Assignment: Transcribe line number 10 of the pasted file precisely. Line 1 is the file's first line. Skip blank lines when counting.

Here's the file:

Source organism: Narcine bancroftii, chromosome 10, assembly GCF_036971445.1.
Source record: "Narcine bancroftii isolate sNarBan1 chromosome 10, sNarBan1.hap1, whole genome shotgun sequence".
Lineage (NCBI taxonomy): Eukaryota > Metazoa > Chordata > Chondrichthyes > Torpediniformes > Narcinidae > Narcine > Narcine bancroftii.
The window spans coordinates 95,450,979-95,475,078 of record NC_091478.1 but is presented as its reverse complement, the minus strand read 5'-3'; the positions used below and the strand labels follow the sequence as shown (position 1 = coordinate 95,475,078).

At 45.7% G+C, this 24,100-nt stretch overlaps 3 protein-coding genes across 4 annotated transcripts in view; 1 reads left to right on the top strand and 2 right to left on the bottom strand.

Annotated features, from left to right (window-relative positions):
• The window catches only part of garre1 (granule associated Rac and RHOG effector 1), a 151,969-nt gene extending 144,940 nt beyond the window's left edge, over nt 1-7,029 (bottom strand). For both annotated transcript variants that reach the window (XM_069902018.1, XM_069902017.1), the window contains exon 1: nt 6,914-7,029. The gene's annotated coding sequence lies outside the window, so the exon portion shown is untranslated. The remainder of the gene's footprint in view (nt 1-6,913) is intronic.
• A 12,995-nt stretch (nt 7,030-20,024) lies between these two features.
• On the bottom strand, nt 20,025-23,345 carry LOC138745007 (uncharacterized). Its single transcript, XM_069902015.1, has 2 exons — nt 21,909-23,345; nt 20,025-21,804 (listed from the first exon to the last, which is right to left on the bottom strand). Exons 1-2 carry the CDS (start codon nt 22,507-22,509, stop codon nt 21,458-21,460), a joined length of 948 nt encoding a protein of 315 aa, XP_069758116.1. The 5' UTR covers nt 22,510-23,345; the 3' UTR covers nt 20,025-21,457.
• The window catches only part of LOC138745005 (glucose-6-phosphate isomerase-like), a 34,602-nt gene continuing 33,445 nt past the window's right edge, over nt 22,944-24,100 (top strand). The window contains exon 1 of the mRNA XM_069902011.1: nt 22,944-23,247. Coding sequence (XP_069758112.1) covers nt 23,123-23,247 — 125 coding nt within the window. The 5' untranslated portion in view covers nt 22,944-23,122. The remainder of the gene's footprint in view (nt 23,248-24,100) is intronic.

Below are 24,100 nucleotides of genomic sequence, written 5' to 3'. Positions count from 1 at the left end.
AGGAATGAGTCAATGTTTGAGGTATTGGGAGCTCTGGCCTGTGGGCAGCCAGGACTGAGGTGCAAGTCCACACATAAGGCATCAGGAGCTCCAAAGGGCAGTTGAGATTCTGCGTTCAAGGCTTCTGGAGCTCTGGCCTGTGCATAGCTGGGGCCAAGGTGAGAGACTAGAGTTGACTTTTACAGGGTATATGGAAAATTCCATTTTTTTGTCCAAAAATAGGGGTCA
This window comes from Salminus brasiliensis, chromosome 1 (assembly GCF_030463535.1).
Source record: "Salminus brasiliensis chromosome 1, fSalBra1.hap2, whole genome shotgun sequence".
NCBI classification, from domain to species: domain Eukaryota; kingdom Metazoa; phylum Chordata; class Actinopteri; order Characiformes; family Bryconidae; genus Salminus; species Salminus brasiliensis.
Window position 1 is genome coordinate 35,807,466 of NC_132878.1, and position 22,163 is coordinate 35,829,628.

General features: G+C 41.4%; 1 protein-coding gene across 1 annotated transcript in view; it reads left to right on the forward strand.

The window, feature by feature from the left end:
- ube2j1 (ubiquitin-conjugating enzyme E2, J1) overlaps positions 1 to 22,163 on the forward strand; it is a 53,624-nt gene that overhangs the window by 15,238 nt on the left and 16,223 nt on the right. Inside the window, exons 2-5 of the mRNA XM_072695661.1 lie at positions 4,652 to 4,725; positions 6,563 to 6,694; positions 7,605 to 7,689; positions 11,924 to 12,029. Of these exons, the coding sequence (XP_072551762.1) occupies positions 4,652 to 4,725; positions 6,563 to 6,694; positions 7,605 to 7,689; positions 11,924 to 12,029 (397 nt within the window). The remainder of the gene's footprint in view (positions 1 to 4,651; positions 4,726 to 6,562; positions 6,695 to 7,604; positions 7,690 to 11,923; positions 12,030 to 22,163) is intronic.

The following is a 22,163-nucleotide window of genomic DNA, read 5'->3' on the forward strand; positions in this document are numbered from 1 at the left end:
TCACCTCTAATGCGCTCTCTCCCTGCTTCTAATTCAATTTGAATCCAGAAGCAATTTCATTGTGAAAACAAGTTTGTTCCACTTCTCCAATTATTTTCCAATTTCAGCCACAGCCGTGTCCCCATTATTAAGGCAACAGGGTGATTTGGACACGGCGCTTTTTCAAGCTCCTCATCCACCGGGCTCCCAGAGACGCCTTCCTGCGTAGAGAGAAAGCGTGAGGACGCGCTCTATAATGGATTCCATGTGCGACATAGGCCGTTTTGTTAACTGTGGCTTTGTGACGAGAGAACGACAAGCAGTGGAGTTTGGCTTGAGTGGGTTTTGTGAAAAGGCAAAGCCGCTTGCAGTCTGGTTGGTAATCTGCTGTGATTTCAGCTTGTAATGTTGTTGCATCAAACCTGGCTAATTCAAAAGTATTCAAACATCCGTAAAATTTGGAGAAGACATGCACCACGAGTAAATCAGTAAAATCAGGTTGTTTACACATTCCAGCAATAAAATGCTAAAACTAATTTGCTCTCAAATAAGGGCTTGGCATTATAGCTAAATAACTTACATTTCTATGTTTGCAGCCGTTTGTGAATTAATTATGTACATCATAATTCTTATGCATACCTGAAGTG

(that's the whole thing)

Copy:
• The window catches only part of LOC138745005 (glucose-6-phosphate isomerase-like), a 34,602-nt gene continuing 33,445 nt past the window's right edge, over nt 22,944-24,100 (top strand). The window contains exon 1 of the mRNA XM_069902011.1: nt 22,944-23,247. Coding sequence (XP_069758112.1) covers nt 23,123-23,247 — 125 coding nt within the window. The 5' untranslated portion in view covers nt 22,944-23,122. The remainder of the gene's footprint in view (nt 23,248-24,100) is intronic.